Colon cancer mortality rates are rising - but mostly for young, white people

Whites demonstrate 'concerning' increase in colon cancer mortality

A new report finds that colorectal cancer mortality rates have increased in adults under 55 since the mid-2000s after falling for decades, strengthening evidence that previously reported increases in incidence in this age group are not exclusively the result of more screening.

Experts are not sure why and say what is particularly concerning is that screening for colon cancer usually begins at age 50 yet the mortality rates are still rising for those between the ages of 50 and 54.

"What's disturbing is that colon cancer is detectable and curable when detected early", said Dr. Darrell Gray, of the Ohio State University Comprehensive Cancer Center. White men and women, it appears, are driving the increases that have been noted. However, death rates for African Americans who had colon cancer fell during the study period from 0.4 percent to 1.1 percent annually.

Japan's National Cancer Center for the first time on August 9 released data showing the relative five-year survival rate of cancer patients at 188 hospitals around Japan - roughly half the number of institutions serving as bases for cancer treatment.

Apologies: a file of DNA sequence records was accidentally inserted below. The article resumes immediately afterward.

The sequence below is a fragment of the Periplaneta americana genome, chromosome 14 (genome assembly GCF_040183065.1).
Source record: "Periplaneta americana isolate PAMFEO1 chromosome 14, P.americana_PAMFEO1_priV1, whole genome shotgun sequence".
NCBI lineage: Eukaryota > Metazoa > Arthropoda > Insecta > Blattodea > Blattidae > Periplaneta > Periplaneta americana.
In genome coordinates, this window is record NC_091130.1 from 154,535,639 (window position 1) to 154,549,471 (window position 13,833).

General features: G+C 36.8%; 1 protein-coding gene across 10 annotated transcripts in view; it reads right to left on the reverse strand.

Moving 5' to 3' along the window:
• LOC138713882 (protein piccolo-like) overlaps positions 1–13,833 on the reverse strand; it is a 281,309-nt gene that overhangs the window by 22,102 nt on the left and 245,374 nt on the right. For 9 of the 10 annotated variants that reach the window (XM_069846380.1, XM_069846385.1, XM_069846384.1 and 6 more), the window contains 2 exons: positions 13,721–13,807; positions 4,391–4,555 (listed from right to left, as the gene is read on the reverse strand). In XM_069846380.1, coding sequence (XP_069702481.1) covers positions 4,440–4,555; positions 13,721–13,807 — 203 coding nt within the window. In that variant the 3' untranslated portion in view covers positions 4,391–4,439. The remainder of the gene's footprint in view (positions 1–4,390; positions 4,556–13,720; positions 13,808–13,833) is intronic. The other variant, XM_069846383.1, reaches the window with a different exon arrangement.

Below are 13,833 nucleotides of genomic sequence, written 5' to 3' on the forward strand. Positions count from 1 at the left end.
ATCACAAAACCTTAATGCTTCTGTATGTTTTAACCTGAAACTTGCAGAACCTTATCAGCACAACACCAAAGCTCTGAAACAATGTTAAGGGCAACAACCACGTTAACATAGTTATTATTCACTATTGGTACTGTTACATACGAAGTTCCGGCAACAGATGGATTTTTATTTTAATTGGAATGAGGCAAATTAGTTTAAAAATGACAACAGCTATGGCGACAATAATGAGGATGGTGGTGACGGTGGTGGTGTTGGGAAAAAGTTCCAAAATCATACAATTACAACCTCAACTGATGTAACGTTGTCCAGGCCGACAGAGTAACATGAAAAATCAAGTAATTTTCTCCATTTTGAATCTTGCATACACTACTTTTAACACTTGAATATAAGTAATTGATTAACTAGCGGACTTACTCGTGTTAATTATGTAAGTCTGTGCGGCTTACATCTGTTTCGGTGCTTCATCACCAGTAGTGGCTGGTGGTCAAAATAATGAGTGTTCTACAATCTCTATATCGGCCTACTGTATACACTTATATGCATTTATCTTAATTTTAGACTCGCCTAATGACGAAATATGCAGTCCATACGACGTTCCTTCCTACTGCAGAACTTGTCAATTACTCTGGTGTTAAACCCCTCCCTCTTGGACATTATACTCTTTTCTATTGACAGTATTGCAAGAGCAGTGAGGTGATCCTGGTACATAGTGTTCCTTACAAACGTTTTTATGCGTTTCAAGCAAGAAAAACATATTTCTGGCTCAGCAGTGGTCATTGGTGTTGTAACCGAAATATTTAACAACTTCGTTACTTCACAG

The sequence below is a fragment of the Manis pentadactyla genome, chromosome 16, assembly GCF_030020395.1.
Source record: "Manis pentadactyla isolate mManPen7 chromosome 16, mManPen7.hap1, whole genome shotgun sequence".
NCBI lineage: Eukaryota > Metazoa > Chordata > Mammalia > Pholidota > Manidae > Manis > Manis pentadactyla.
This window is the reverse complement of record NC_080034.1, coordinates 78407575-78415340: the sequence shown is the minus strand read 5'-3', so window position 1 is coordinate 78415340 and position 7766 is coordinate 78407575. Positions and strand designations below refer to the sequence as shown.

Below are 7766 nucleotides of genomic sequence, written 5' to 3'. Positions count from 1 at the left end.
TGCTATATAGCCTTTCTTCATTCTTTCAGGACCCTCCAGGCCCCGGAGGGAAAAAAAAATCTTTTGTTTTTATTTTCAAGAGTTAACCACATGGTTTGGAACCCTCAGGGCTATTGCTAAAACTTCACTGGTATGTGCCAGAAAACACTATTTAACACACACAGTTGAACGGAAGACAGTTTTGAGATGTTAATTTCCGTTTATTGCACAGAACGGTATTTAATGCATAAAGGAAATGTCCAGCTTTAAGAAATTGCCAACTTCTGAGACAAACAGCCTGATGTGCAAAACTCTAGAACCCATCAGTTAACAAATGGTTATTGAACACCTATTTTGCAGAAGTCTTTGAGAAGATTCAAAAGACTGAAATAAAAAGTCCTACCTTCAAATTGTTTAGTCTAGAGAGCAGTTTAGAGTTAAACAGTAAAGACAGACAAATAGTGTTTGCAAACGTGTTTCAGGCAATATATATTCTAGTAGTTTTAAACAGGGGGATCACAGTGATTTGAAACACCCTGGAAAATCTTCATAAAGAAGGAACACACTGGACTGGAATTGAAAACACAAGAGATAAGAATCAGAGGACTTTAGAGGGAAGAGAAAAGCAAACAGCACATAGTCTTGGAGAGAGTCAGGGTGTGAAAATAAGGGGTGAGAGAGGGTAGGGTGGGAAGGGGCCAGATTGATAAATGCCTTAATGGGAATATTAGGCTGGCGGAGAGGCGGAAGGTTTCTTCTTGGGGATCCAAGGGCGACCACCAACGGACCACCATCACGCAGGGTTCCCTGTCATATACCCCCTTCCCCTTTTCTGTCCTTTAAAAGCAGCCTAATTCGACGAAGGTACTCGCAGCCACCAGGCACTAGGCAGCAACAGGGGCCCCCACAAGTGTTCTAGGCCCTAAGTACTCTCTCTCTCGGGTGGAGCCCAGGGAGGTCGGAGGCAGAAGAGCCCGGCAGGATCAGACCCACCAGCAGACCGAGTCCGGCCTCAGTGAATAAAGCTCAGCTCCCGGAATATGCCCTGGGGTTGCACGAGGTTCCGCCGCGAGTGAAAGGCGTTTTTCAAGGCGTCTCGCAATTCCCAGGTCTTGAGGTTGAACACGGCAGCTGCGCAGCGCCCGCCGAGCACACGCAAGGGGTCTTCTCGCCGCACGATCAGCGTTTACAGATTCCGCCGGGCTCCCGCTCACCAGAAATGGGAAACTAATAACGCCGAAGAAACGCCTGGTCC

Black individuals in the USA had death rates from this form of the deadly disease slipped 0.4 per cent to 1.1 per cent annually, on average. "This suggests that the obesity epidemic is probably not wholly responsible for the increase in disease".

The ACA recommends most people start colon cancer screenings at age 50.

These findings are consistent with an increase in the number of whites getting diagnosed with colorectal cancer, but not blacks.

"The trend in colorectal cancer death rates in blacks is consistent with incidence trends, which are stable", Rebecca L. Siegel, MPH, director of surveillance information at the American Cancer Society, told HemOnc Today. There were over 242,000 deaths due to this cancer in that time frame. "The answer is that no one really knows why this is happening", Siegel said.

The report was published August 8 in the Journal of the American Medical Association. In contrast, the mortality rates for blacks in their 50s has declined since 1993. The authors note that these disparate racial patterns are inconsistent with trends in major risk factors for colorectal cancer like obesity, which is universally increasing.

This surge in colorectal cancer deaths was particularly surprising since, for decades, screening has been recommended for those 50 years old and up.

"But I think one of the most important messages is that people less than 50, people under 50, can certainly get colon cancer and they can certainly die of colon cancer".

Know the symptoms. Persistent bleeding from the rectum or in the stool, cramping and change in bowel habits are the most common symptoms associated with colorectal cancer.



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